I do the same for my sweet boys. I've made so many earflap hats that they are now sketching new colors they want. But I keep knitting the same thing, now by heart, because every day they appear on their heads. Even in the heat of summer. For all the other less enthusiastic replies....no worry. The hats make up for all of that.

victoria

You have to keep in mind that you knit for the love of knitting, not becvause anyone "needs" the finished product.

Aimee

Amen. I've always been a crafty person, so people are used to getting home/handmade gifts from me, but that doesn't stop them from spurning them :)

My husband, sister and dad love anything I make them. My three brothers, mom and assorted relatives...not always. I made my mom a silk/merino sweater from a pattern that she picked out, and I've never seen her wear it once. But, I got to practice making a sweater in pieces, and I got the yarn on sale, so I'm chalking it up to experience.

And it goes without saying, a husband who loves handknit socks is a keeper.

Amanda

I'm a bit midway on this issue. I'm a new knitter, and I'm in the process of either knitting things for people, or planning things to knit for people. The thing is, I'm not in the least bit worried about not being appreciated, because I made a point of knitting things I *know* these people will like.

As someone who has often been the recipient of gifts she did not ask for and did not want, I do wonder. Part of giving a gift to someone is *knowing* what they like to begin with.

On the one hand, it's rude, VERY, VERY rude, to say to someone, "thanks, but, um, he has lots of blankets," when someone gives you a handknit gift. Something like a blanket is something that you can never have too many of, especially where babies are concerned. If you do decide you don't want or need it, you can politely accept the gift and then put it away, or give it to someone else. There is no need to be bluntly rude in that situation.

On the other hand, however, the knitter does have a responsibility to find out what the intended gift recipient does and doesn't like. Me, for example. I don't wear sweaters, and I never have. I don't like them, both because I'm hot natured and live in a climate where they are only necessary during a small portion of the year, and even during that time, I prefer to wear a coat that I can take off at leisure, because I don't *do* sweaters. Most of the people who know me, know this, because I tend to wear thin, short-sleeved tops year-round. I make no bones about the fact I don't like wearing heavy clothing. So when someone who knows me gives me a sweater...I'm boggled. Why the hell would you give me something you know damn well I am not going to appreciate? In that instance, the one who is being rude is the gift-giver, because I am under NO obligation to be appreciative or even polite about receiving a gift of an item you *knew* I did not like. It shows that you either don't listen to me at all, or that you do, but dismiss everything I say.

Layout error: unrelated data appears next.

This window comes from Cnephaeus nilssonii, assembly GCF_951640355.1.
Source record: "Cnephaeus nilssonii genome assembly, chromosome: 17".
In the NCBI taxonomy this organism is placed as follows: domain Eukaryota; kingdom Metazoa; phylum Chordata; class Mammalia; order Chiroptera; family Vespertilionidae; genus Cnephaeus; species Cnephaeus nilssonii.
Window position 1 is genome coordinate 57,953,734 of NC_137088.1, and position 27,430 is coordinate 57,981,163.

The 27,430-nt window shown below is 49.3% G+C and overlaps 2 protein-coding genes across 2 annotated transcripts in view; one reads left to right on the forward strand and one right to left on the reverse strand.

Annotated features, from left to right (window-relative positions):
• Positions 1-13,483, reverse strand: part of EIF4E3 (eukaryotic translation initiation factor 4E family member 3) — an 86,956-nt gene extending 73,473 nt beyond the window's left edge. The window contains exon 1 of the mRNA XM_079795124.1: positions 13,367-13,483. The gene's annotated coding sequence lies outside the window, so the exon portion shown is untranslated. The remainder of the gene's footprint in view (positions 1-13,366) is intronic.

If you're going to knit something for someone, you *have* to do it with them in mind, NOT with you hoping that they'll like it merely because it was handmade by you. If you know that they like wearing thick, cushy socks, for instance, they'll probably appreciate such. But if you give them said socks in, say, a color that they hate, well. That's a situation that could easily have been avoided. So is knitting them something in a fiber they dislike. Perhaps they're allergic to wool, in which case it doesn't matter how much they love the sweater you knit, you're never going to see them wear it.

Yes, definitely, there are rude people out there who just don't know how to appreciate something that took a lot of hours of work, not to mention the expense, by the time you've had to buy a dozen balls of yarn. But I think that the VAST majority of the time, the knitter gets the lion's share, if not all, of the blame. A person is most emphatically NOT obligated to appreciate a gift if the gift was made without consideration of that person's likes and dislikes. It's even worse if you actually know that person well, but still disregard that person's personality in favor of your own. I know far too many gift-givers who give gifts based on what THEY would like someone to give them, what THEY think is an appropriate gift. I reject that whole mentality, however. A gift given in love is given with the receiver in mind, NOT the giver. So yes, I think that someone who wants to knit something for someone is most likely NOT going to run into the problem of not being appreciated if they bother to make a gift that the intended person is known to like.

flk

And in your honour, I've cast on some socks for Him!

Julie

I felt the same feeling that you expressed in your post. Thanks for putting it all in perspective and letting me know I'm just not feeling sorry for myself.

josie

funny insight into the pitfalls and pleasures of giving out homemades!! giving to charity ( like prem baby charities)avoids the horror of rejection (:-)!) maybe thats why its so popular???

victoria

You have to knit for the jo of knitting, not because you hope anyone else will really understand the jo and love that you put into the object they receive. The won't understand it.

It's like what the Buddhists say: you have this moment, this real, live, moment in the present. Your happiness is in you -- not in your expectation of what someone else will thing.

victoria

Sorry for the typos. I meant, "You have to knit for the joy of it, and not for what someone else will think."

For me, it's really about more than knitting: I know I will never be happy if I put my happiness in the hands of others, or in my expectations of what the future will bring. I can be happy only in my conscious appreciation of the present.

Alison

If you really must knit for someone else, you could do worse than to knit for another knitter. They will appreciate it.

Estella

This si so very true...it is hard to find the person who loves your work. I tried explaining to my mother once that when I knit something for someone I think about them a lot and my love is knit into the item. I recently had a child request another pair of felted slippers...it made my day!

Check out the video on this post - this is how we'd all love our gifts to be received.
http://mybuttonjar.blogspot.com/2009/12/why-i-knit.html

Luvily

Toally understand. My feelings have been hurt many times. I've just stopped killing myself for others. I make all crafts for me and my kids and one other "appreciative" person and that's it.

Amanda

Yup. Good post.